“We strongly disagree with the company. We have not reached impasse. The company should stay at the table and continue to work with us to reach an acceptable agreement,” said Peter McLaughlin, Business Manager of International Brotherhood of Electrical Workers (IBEW) Local 2327 in Augusta and chair of the unions’ bargaining committee.

The unions have filed charges with the National Labor Relations Board accusing the company of violating federal law by not bargaining in good faith.

“We are deeply disappointed that FairPoint has walked away from the bargaining process,” said Don Trementozzi, President of Communications Workers of America (CWA) Local 1400. “We have worked tirelessly for months to negotiate an agreement that is fair to our members, our customers, and the company. We believe the company never intended to reach an agreement with us, but has been pushing towards this outcome all along.”

According to union leaders, the company has rejected every significant proposal the union has put forward since bargaining began in April and has refused to offer any counter proposals since before the contract expired on August 2.

“The company has refused to bargain with us, and their negotiators have even attempted to intimidate and bully us throughout the process,” said Glenn Brackett, Business Manager of IBEW Local 2320 in Manchester, NH. “But our members will not be intimidated by this company. They are determined to stand up for good jobs and our customers.”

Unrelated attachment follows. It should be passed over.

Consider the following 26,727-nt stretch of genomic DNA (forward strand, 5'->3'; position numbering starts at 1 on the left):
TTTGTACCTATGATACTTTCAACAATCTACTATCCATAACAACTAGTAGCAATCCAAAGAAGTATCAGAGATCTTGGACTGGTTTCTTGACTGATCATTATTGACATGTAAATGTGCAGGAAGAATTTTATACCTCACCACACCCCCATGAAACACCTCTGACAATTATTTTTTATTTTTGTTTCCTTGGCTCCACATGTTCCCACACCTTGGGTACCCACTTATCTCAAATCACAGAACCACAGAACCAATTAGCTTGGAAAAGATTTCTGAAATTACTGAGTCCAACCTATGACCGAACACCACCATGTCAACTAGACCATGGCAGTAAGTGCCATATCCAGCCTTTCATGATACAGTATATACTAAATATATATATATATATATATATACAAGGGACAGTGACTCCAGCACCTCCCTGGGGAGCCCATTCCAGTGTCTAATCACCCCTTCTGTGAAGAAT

Union leaders say FairPoint management wants to outsource hundreds of good jobs in Northern New England to low wage, out-of-state contractors. The company’s proposals would be devastating for communities that depend on well-trained and experienced workers to build and maintain their landlines, cell towers, DSL, and even 911 systems.

“FairPoint’s employees are some of the best trained, most experienced telecommunications workers in this country,” said Mike Spillane, Business Manager of IBEW Local 2326 in Burlington, VT. “But FairPoint executives are determined to outsource their work to low road contractors no matter the impact on customers and our communities. We will continue to fight their attempts to outsource our future.”

The union bargaining team will meet with its attorneys and other key advisors on Thursday morning to assess the situation and decide on next steps. In the meantime, the union has notified all members to continue working until further notice.

IBEW System Council T9 represents nearly 1,700 FairPoint employees in Maine, New Hampshire, and Vermont. CWA Local 1400 represents nearly 300 employees in the three states.